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"Jullie kregen geen ijs."

Translation:You did not get ice cream.

3 years ago

8 Comments


https://www.duolingo.com/jmtemerson
jmtemerson
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shouldn't that be 'you have' or 'you've got' for the English translation

3 years ago

https://www.duolingo.com/El2theK
El2theK
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Simple past of you get = you got: http://www.verbix.com/webverbix/English/get.html

3 years ago

https://www.duolingo.com/jmtemerson
jmtemerson
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Thanks, I just couldn't figure out why it sounded so wrong to me, but I wasn't thinking in the past tense! 1) You got no ice-cream (you went to the store and didn't get ice-cream. You have received no ice-cream). 2) You've got no ice-cream (you don't have any ice-cream with you at this moment). And ''jullie kregen geen ijs'' also only means number 1?

3 years ago

https://www.duolingo.com/El2theK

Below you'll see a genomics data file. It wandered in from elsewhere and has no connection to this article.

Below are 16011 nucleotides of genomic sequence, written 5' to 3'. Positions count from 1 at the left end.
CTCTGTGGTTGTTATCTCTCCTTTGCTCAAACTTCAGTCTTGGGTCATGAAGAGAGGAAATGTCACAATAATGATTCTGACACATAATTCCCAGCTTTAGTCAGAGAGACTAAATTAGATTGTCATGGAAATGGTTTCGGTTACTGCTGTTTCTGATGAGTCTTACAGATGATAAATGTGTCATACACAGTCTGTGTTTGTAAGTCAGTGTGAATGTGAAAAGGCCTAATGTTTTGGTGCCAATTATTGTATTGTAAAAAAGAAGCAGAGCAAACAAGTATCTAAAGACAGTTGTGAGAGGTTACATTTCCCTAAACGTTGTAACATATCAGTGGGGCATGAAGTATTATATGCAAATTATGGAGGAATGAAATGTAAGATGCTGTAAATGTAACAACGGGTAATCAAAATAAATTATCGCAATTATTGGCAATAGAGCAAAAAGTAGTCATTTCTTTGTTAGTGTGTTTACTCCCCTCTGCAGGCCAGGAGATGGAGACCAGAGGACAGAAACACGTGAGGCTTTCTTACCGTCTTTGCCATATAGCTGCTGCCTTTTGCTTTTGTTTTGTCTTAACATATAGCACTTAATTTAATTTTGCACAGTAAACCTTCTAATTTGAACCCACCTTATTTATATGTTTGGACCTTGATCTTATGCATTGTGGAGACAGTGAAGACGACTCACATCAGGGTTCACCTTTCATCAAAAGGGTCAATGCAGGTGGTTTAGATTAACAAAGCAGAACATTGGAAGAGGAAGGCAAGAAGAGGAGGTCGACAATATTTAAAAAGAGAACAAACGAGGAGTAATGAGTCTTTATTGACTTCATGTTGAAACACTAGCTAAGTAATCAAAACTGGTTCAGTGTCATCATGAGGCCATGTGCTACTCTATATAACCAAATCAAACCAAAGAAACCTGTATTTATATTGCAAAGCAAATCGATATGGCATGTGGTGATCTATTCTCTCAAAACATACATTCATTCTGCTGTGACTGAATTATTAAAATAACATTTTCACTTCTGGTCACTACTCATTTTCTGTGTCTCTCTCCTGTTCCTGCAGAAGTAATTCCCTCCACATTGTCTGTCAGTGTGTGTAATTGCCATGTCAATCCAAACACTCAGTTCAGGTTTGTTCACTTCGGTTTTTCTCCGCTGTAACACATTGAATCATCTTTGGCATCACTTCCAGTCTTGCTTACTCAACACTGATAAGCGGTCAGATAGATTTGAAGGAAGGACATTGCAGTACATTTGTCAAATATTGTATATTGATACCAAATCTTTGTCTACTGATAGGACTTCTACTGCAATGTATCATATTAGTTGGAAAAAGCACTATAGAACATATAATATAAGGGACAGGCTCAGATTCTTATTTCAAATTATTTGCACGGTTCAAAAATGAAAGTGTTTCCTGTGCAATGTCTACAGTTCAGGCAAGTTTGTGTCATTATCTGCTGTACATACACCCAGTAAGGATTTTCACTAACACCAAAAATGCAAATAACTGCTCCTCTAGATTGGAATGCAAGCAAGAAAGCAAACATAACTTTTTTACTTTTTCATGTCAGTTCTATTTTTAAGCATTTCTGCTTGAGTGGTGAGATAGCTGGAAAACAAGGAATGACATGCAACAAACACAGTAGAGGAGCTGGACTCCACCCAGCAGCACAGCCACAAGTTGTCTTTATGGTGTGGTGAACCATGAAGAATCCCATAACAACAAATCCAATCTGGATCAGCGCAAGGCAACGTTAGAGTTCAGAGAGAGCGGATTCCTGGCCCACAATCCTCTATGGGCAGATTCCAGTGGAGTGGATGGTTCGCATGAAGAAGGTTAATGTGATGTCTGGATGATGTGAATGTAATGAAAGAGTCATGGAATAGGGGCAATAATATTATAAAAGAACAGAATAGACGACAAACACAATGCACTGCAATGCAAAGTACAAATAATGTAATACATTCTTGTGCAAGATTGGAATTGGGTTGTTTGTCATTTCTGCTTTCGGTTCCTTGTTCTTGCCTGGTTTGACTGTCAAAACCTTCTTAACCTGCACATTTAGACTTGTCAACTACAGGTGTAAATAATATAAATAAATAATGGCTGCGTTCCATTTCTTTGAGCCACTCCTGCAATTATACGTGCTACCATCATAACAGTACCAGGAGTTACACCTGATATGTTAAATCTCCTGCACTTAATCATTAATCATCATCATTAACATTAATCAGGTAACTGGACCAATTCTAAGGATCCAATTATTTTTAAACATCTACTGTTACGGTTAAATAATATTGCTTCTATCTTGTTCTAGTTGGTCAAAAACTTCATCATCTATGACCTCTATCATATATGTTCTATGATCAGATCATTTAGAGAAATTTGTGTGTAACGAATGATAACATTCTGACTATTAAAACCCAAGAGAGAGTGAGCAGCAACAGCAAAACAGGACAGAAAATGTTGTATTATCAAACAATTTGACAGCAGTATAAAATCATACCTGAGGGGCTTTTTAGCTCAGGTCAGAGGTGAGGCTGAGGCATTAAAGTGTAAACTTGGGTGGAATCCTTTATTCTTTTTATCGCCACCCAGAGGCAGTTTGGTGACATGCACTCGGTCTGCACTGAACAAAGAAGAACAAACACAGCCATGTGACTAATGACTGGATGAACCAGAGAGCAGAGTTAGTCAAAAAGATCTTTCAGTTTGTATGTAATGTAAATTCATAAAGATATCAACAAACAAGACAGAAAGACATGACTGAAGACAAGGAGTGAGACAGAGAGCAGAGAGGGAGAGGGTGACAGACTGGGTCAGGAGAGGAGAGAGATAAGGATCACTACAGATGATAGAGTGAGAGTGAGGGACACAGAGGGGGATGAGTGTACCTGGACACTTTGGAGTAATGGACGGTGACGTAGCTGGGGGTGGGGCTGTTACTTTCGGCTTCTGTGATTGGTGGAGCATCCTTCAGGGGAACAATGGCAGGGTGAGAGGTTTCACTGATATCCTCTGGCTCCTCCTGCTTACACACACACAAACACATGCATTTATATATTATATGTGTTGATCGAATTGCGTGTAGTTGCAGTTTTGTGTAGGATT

El2theK
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That's right

3 years ago

https://www.duolingo.com/Adam346560

"Ice" and "ice cream" are literally the same word in Dutch? Is the lesson mistaken?

1 year ago

https://www.duolingo.com/thecommonnate

I've seen on these forums that when speaking generally, ice cream is "ijs." But here it seems that there is little context to tell the difference; the speaker could really be talking about regular ice.

I've mostly heard icre cream translated to "ijsje."

1 year ago

https://www.duolingo.com/The_Dutch_Girl

I heard "Jullie kregen geen les" so I got it wrong. It's also really annoying for me that they took away the part of "Report an error" where you can describe your particular problem. I decided not to click "The audio sounded incorrect".

1 year ago

https://www.duolingo.com/guigasurf
guigasurf
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I'm not a native english speaker. Thus, why is "kregen" translated as "get" instead of "receive"?

6 months ago